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An evaluation of three field techniques for sexing live Gould's petrels (Pterodroma leucoptera) (Procellariidae)

journal contribution
posted on 2006-01-01, 00:00 authored by T O'Dwyer, D Priddel, N Carlile, J Bartle, William Buttemer
Many petrels show no obvious sex-linked dimorphism in plumage or size and consequently many researchers fail to sex the living individuals they study. Several methods of sex discrimination that do not rely on plumage- or obvious size-dimorphism can be used to sex live petrels. The effectiveness of three such techniques was evaluated: body condition at the time of laying, cloacal inspection, and discriminant function analysis (DFA) of external morphometrics. Gould’s Petrel (Pterodroma leucoptera leucoptera) was used as the subject species. Sexing of breeding adults on the basis of body condition at laying proved to be highly accurate (100% of birds sexed correctly) but required detailed knowledge of the breeding biology. Following training, cloacal inspection proved to be an accurate (96%) method of determining the sex of breeding adults, but not of chicks. Unlike molecular sexing, the latter two methods of sex discrimination provide immediate knowledge of the sex of individuals in the field. DFA of external morphometrics predicted the sex of adults with an accuracy of 73% and the sex of near-fledged chicks with an accuracy of 66%. However, the probability of correct assignment of sex was low in most cases and, therefore, this is the least useful of the three techniques assessed here.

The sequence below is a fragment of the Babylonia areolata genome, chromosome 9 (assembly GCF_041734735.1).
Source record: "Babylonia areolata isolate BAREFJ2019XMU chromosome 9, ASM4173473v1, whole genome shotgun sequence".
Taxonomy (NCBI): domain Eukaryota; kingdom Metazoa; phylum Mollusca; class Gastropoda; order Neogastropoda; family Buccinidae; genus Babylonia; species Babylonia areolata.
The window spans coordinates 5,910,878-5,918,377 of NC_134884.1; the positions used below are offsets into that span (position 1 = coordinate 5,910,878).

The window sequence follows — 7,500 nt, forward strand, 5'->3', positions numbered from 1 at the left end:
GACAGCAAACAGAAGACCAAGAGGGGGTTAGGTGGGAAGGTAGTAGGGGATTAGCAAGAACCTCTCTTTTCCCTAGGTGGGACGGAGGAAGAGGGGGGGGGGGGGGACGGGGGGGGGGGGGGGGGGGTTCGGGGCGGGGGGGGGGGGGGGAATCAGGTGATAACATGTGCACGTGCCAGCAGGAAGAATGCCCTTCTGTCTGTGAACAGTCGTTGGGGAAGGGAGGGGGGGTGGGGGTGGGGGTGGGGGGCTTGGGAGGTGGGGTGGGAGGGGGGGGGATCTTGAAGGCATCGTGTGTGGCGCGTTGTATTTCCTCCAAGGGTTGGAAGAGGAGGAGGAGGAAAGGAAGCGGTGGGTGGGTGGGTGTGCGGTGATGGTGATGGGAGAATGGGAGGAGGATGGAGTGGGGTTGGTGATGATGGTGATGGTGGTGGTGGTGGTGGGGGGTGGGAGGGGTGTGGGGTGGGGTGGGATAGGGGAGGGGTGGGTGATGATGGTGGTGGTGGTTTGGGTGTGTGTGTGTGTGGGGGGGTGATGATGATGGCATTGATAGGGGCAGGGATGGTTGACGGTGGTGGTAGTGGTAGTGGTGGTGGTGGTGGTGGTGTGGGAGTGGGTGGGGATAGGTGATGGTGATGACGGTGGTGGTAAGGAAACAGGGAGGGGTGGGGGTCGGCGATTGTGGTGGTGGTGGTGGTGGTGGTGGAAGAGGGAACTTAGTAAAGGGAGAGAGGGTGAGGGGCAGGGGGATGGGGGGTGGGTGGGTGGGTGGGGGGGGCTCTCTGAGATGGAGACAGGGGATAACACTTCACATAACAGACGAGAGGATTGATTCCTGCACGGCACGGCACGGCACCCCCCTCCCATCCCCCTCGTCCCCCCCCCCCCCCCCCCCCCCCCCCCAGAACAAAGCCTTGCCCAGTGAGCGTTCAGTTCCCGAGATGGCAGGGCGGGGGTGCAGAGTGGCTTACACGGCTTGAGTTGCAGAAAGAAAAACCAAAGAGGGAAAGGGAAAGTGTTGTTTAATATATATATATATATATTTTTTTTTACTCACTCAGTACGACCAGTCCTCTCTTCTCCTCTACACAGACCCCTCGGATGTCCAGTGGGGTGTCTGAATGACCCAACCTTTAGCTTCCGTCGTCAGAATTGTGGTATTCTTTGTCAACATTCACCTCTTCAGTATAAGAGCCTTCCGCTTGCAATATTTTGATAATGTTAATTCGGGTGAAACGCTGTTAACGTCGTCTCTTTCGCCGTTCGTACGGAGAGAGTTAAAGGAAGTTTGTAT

History

Journal

Emu

Volume

106

Issue

3

Pagination

245 - 252

Publisher

CSIRO Publishing

Location

Collingwood, Vic.

ISSN

0158-4197

eISSN

1448-5540

Language

eng

Publication classification

C1.1 Refereed article in a scholarly journal

Copyright notice

2006, Royal Australasian Ornithologists Union

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